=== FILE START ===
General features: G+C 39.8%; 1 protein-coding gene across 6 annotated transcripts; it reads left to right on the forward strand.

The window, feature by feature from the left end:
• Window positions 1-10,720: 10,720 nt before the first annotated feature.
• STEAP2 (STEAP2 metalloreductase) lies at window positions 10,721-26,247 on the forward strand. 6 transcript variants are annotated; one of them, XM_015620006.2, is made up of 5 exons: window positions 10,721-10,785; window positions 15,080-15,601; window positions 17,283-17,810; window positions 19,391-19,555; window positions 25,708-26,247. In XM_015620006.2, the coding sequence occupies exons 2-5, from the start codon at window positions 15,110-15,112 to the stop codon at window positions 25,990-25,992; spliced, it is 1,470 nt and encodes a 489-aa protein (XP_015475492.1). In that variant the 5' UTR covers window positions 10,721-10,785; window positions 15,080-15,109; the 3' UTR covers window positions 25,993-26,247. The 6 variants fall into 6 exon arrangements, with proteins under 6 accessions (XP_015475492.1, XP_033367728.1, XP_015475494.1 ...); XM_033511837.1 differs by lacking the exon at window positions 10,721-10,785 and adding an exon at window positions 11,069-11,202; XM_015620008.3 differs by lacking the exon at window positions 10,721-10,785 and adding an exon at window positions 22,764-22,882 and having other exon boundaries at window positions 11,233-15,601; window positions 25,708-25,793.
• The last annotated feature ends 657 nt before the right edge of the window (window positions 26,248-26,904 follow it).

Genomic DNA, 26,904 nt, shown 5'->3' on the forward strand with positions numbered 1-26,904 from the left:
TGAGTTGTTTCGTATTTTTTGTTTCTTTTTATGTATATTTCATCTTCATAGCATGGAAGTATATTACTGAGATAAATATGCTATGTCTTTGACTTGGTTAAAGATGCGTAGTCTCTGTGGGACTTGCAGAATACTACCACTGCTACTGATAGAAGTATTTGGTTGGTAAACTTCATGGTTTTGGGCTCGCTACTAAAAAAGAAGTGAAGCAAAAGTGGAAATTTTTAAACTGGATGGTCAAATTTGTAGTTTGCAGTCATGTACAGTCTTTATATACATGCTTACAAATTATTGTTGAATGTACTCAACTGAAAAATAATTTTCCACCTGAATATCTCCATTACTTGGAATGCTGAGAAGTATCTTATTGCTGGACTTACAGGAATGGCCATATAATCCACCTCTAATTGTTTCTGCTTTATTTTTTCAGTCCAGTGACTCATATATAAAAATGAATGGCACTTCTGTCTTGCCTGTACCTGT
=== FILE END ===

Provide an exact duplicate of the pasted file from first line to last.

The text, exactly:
General features: G+C 39.8%; 1 protein-coding gene across 6 annotated transcripts; it reads left to right on the forward strand.

The window, feature by feature from the left end:
• Window positions 1-10,720: 10,720 nt before the first annotated feature.
• STEAP2 (STEAP2 metalloreductase) lies at window positions 10,721-26,247 on the forward strand. 6 transcript variants are annotated; one of them, XM_015620006.2, is made up of 5 exons: window positions 10,721-10,785; window positions 15,080-15,601; window positions 17,283-17,810; window positions 19,391-19,555; window positions 25,708-26,247. In XM_015620006.2, the coding sequence occupies exons 2-5, from the start codon at window positions 15,110-15,112 to the stop codon at window positions 25,990-25,992; spliced, it is 1,470 nt and encodes a 489-aa protein (XP_015475492.1). In that variant the 5' UTR covers window positions 10,721-10,785; window positions 15,080-15,109; the 3' UTR covers window positions 25,993-26,247. The 6 variants fall into 6 exon arrangements, with proteins under 6 accessions (XP_015475492.1, XP_033367728.1, XP_015475494.1 ...); XM_033511837.1 differs by lacking the exon at window positions 10,721-10,785 and adding an exon at window positions 11,069-11,202; XM_015620008.3 differs by lacking the exon at window positions 10,721-10,785 and adding an exon at window positions 22,764-22,882 and having other exon boundaries at window positions 11,233-15,601; window positions 25,708-25,793.
• The last annotated feature ends 657 nt before the right edge of the window (window positions 26,248-26,904 follow it).

Genomic DNA, 26,904 nt, shown 5'->3' on the forward strand with positions numbered 1-26,904 from the left:
TGAGTTGTTTCGTATTTTTTGTTTCTTTTTATGTATATTTCATCTTCATAGCATGGAAGTATATTACTGAGATAAATATGCTATGTCTTTGACTTGGTTAAAGATGCGTAGTCTCTGTGGGACTTGCAGAATACTACCACTGCTACTGATAGAAGTATTTGGTTGGTAAACTTCATGGTTTTGGGCTCGCTACTAAAAAAGAAGTGAAGCAAAAGTGGAAATTTTTAAACTGGATGGTCAAATTTGTAGTTTGCAGTCATGTACAGTCTTTATATACATGCTTACAAATTATTGTTGAATGTACTCAACTGAAAAATAATTTTCCACCTGAATATCTCCATTACTTGGAATGCTGAGAAGTATCTTATTGCTGGACTTACAGGAATGGCCATATAATCCACCTCTAATTGTTTCTGCTTTATTTTTTCAGTCCAGTGACTCATATATAAAAATGAATGGCACTTCTGTCTTGCCTGTACCTGT